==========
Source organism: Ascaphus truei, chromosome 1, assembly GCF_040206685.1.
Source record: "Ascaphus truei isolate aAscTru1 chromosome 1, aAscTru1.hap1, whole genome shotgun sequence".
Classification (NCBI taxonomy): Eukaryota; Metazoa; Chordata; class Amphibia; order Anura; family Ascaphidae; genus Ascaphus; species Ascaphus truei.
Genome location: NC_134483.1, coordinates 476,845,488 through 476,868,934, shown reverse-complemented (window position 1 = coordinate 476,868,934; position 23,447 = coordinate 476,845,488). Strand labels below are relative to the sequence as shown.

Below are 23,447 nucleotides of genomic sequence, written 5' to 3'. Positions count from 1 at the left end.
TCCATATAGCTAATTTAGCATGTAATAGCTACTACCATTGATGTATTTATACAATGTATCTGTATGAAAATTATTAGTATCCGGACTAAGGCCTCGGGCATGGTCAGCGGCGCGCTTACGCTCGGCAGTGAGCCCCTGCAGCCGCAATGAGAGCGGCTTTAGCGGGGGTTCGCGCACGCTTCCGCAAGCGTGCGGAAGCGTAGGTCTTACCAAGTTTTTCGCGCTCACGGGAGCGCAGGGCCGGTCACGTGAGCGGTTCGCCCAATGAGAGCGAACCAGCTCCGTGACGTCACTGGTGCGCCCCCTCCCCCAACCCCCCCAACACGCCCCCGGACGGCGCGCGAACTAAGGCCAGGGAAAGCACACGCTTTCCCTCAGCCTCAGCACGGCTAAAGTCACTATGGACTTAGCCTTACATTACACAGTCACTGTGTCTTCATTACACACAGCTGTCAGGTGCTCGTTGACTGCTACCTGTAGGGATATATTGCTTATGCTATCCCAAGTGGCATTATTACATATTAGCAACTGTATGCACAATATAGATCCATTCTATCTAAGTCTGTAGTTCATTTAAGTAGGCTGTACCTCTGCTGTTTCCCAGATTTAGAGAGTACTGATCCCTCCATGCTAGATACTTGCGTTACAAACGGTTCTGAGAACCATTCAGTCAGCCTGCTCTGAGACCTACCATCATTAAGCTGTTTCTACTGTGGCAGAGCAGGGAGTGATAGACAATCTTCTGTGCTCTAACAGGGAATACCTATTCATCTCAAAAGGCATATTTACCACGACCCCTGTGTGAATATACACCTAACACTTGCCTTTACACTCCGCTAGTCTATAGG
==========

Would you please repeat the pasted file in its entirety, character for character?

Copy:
Source organism: Ascaphus truei, chromosome 1, assembly GCF_040206685.1.
Source record: "Ascaphus truei isolate aAscTru1 chromosome 1, aAscTru1.hap1, whole genome shotgun sequence".
Classification (NCBI taxonomy): Eukaryota; Metazoa; Chordata; class Amphibia; order Anura; family Ascaphidae; genus Ascaphus; species Ascaphus truei.
Genome location: NC_134483.1, coordinates 476,845,488 through 476,868,934, shown reverse-complemented (window position 1 = coordinate 476,868,934; position 23,447 = coordinate 476,845,488). Strand labels below are relative to the sequence as shown.

Below are 23,447 nucleotides of genomic sequence, written 5' to 3'. Positions count from 1 at the left end.
TCCATATAGCTAATTTAGCATGTAATAGCTACTACCATTGATGTATTTATACAATGTATCTGTATGAAAATTATTAGTATCCGGACTAAGGCCTCGGGCATGGTCAGCGGCGCGCTTACGCTCGGCAGTGAGCCCCTGCAGCCGCAATGAGAGCGGCTTTAGCGGGGGTTCGCGCACGCTTCCGCAAGCGTGCGGAAGCGTAGGTCTTACCAAGTTTTTCGCGCTCACGGGAGCGCAGGGCCGGTCACGTGAGCGGTTCGCCCAATGAGAGCGAACCAGCTCCGTGACGTCACTGGTGCGCCCCCTCCCCCAACCCCCCCAACACGCCCCCGGACGGCGCGCGAACTAAGGCCAGGGAAAGCACACGCTTTCCCTCAGCCTCAGCACGGCTAAAGTCACTATGGACTTAGCCTTACATTACACAGTCACTGTGTCTTCATTACACACAGCTGTCAGGTGCTCGTTGACTGCTACCTGTAGGGATATATTGCTTATGCTATCCCAAGTGGCATTATTACATATTAGCAACTGTATGCACAATATAGATCCATTCTATCTAAGTCTGTAGTTCATTTAAGTAGGCTGTACCTCTGCTGTTTCCCAGATTTAGAGAGTACTGATCCCTCCATGCTAGATACTTGCGTTACAAACGGTTCTGAGAACCATTCAGTCAGCCTGCTCTGAGACCTACCATCATTAAGCTGTTTCTACTGTGGCAGAGCAGGGAGTGATAGACAATCTTCTGTGCTCTAACAGGGAATACCTATTCATCTCAAAAGGCATATTTACCACGACCCCTGTGTGAATATACACCTAACACTTGCCTTTACACTCCGCTAGTCTATAGG